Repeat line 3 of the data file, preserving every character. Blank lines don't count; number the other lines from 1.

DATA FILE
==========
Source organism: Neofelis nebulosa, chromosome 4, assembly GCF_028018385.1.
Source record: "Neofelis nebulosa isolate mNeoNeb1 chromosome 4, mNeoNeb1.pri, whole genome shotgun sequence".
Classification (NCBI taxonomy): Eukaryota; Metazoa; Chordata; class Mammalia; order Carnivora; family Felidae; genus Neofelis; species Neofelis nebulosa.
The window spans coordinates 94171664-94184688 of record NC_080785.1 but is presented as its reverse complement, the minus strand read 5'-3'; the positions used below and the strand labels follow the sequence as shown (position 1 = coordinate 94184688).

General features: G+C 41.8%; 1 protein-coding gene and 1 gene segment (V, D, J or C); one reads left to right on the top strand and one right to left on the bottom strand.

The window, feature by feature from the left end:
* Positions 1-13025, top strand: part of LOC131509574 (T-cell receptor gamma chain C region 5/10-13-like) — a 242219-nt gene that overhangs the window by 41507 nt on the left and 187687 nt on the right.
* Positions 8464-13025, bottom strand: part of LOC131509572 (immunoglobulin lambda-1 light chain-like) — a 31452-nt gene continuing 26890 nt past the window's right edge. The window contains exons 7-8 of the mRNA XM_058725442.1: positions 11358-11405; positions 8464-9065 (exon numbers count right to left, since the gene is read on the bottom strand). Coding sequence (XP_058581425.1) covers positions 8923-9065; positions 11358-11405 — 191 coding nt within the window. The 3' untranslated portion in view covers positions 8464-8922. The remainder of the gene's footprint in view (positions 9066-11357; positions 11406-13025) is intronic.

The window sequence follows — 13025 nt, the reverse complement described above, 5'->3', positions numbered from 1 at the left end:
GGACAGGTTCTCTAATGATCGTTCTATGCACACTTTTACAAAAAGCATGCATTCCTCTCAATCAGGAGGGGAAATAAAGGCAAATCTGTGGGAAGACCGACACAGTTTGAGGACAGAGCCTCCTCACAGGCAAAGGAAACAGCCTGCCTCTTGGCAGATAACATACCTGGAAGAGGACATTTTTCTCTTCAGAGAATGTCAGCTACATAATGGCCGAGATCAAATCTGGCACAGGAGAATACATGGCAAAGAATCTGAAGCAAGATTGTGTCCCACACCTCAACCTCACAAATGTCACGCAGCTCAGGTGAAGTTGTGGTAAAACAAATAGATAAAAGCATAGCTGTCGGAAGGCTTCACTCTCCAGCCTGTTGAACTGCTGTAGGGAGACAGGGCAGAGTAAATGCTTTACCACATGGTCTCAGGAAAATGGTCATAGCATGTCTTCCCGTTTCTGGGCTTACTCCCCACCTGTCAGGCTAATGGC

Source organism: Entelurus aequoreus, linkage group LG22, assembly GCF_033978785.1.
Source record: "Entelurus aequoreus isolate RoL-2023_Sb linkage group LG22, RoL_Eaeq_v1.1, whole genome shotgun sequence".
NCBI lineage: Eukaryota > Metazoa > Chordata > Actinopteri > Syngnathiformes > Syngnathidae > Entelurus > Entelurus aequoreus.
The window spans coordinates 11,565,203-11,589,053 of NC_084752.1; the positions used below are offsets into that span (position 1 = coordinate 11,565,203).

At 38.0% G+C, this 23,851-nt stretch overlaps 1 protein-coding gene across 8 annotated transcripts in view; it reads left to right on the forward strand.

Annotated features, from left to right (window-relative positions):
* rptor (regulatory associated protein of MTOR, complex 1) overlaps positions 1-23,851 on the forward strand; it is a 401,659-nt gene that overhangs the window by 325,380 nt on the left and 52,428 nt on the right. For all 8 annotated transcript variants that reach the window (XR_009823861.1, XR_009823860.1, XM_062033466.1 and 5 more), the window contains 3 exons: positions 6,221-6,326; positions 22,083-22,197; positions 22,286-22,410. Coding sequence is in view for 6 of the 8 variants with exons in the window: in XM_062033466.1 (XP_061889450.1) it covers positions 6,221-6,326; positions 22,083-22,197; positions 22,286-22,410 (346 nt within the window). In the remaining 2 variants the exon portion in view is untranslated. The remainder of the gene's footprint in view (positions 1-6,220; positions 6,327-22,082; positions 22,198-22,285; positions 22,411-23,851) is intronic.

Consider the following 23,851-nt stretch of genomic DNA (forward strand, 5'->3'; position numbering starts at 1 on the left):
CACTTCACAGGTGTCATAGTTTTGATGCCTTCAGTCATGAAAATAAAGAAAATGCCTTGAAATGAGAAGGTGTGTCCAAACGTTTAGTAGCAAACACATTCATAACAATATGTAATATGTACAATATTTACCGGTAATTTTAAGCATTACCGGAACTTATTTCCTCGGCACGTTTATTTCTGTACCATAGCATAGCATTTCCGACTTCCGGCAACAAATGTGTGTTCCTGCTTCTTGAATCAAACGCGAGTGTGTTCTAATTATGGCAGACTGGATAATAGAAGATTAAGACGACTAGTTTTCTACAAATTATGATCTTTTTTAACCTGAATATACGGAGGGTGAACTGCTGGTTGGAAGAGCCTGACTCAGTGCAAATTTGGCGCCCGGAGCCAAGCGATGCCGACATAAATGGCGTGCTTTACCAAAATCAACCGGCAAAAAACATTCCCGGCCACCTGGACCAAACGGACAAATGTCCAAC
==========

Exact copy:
Classification (NCBI taxonomy): Eukaryota; Metazoa; Chordata; class Mammalia; order Carnivora; family Felidae; genus Neofelis; species Neofelis nebulosa.